FAIR PLAY / SUBSTANTIAL JUSTICE

DOJ has shifted focus to immigration prosecutions over the past year

Posted in Uncategorized by Ryan Locke on January 17, 2009

…which is causing other crimes to be underprosecuted by the DOJ, says Ryan.

From the NY Times:

Federal prosecutions of immigration crimes nearly doubled in the last fiscal year, reaching more than 70,000 immigration cases in the 2008 fiscal year, according to federal data compiled by a Syracuse University research group. The emphasis, many federal judges and prosecutors say, has siphoned resources from other crimes, eroded morale among federal lawyers and overloaded the federal court system. Many of those other crimes, including gun trafficking, organized crime and the increasingly violent drug trade, are now routinely referred to state and county officials, who say they often lack the finances or authority to prosecute them effectively.

Immigration prosecutions have steeply risen over the last five years, while white-collar prosecutions have fallen by 18 percent, weapons prosecutions have dropped by 19 percent, organized crime prosecutions are down by 20 percent and public corruption prosecutions have dropped by 14 percent, according to the Syracuse group’s statistics. Drug prosecutions — the enforcement priority of the Reagan, first Bush and Clinton administrations — have declined by 20 percent since 2003.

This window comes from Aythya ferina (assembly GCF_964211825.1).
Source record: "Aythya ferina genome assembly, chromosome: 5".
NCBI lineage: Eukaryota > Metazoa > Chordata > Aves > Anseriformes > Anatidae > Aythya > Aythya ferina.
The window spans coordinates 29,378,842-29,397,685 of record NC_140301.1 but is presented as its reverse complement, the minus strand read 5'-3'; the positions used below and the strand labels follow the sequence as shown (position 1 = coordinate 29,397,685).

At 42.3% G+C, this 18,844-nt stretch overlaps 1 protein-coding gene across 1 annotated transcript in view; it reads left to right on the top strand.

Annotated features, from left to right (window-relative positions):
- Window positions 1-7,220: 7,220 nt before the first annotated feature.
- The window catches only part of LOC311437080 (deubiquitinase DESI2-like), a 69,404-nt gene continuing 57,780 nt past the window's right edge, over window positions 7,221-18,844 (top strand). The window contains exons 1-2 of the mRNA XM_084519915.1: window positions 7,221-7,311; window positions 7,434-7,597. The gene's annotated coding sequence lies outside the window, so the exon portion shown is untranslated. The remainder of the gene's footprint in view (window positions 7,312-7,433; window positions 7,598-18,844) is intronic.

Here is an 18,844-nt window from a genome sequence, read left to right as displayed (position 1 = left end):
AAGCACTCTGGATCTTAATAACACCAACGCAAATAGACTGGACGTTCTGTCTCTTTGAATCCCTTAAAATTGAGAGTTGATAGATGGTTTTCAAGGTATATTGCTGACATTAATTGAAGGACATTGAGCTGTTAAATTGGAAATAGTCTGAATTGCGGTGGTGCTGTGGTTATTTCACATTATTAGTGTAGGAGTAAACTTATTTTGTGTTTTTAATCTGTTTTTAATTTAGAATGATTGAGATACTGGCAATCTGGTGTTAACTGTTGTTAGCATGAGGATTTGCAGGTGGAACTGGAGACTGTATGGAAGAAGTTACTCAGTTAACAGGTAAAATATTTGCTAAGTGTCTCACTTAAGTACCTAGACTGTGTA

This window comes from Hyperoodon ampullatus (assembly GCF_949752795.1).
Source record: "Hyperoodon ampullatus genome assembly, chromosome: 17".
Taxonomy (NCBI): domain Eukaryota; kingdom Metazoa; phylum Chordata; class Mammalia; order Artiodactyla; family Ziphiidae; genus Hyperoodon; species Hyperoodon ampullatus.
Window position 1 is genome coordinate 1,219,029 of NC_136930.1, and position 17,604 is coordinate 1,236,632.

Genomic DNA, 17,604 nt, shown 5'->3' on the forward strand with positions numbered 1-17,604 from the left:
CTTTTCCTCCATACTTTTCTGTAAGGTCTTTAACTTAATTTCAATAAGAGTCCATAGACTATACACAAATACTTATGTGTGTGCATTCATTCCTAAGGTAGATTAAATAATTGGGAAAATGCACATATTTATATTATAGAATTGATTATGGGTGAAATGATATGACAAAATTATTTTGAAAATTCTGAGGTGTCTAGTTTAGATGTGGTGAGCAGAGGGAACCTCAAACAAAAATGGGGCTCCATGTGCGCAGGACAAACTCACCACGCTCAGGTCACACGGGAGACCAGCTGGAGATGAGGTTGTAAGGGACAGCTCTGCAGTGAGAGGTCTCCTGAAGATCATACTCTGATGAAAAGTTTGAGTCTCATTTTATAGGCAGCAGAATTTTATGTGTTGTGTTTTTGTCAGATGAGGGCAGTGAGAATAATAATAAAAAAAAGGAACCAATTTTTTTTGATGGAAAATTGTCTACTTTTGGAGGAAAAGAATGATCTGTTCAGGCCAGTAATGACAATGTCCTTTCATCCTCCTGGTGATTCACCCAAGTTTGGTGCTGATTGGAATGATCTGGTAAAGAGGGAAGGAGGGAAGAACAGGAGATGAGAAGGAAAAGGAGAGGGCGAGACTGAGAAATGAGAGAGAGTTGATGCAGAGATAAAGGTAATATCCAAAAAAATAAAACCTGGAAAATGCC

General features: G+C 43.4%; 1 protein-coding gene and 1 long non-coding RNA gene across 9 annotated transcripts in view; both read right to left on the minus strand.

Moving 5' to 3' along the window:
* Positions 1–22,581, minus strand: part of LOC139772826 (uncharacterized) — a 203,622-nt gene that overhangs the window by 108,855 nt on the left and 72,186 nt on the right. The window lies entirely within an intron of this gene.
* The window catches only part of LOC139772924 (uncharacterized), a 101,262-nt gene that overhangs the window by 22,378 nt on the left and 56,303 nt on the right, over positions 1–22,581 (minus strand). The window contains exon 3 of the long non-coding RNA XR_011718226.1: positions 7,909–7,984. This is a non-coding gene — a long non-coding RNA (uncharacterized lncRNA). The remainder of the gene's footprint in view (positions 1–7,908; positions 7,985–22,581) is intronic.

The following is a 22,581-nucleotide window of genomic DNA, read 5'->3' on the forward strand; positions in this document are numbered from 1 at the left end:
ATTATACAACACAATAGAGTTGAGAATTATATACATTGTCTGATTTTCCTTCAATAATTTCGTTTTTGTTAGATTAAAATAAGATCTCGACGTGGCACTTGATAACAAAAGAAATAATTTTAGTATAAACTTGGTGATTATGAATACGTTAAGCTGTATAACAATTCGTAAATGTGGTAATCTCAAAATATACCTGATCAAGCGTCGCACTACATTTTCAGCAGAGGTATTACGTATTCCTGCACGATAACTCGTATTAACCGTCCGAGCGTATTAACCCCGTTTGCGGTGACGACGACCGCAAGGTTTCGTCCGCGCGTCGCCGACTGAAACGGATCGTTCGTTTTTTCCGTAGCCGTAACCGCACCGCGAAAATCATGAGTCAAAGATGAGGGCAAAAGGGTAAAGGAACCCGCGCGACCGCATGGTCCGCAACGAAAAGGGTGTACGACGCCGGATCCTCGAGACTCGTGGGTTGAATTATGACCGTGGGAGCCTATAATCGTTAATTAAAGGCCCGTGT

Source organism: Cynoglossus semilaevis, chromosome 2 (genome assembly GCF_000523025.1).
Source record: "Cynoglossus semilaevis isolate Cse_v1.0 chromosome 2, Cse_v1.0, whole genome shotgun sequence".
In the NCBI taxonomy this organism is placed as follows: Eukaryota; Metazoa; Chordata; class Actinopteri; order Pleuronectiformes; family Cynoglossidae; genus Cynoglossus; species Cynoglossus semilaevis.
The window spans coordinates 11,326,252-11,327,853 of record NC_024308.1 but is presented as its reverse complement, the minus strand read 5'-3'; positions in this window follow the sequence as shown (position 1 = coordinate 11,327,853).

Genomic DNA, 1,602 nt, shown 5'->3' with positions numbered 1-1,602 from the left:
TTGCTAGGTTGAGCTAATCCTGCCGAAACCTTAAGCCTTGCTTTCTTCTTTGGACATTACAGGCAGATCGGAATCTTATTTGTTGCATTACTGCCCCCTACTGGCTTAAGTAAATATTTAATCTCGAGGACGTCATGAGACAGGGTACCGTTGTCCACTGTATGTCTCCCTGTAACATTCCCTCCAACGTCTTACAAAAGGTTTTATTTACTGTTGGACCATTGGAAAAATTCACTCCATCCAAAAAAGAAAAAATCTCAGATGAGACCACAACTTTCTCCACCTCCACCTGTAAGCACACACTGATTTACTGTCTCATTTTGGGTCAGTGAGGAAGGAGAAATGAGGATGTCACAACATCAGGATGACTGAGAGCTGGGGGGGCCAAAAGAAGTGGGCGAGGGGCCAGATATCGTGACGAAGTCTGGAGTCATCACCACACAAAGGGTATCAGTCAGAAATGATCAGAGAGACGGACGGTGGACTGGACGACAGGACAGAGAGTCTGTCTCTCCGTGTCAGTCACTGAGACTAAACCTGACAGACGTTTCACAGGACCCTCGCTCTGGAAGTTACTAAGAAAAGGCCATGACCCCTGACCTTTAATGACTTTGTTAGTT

“I have seen a national abdication by the Justice Department,” said Attorney General Terry Goddard of Arizona.

Should we be prosecuting way more immigration crimes over other types of crime?  Are our US Attorneys exercising the kind of justice-seeking prosecutorial discretion that we want?  Maybe — you’d have to look at the details of the cases, I guess.

In any event, immigration enforcement is a complicated, multi-agency effort.

Advertisements

Leave a Reply

Fill in your details below or click an icon to log in:

WordPress.com Logo

You are commenting using your WordPress.com account. Log Out / Change )

Twitter picture

You are commenting using your Twitter account. Log Out / Change )

Facebook photo

You are commenting using your Facebook account. Log Out / Change )

Google+ photo

You are commenting using your Google+ account. Log Out / Change )

Connecting to %s

%d bloggers like this: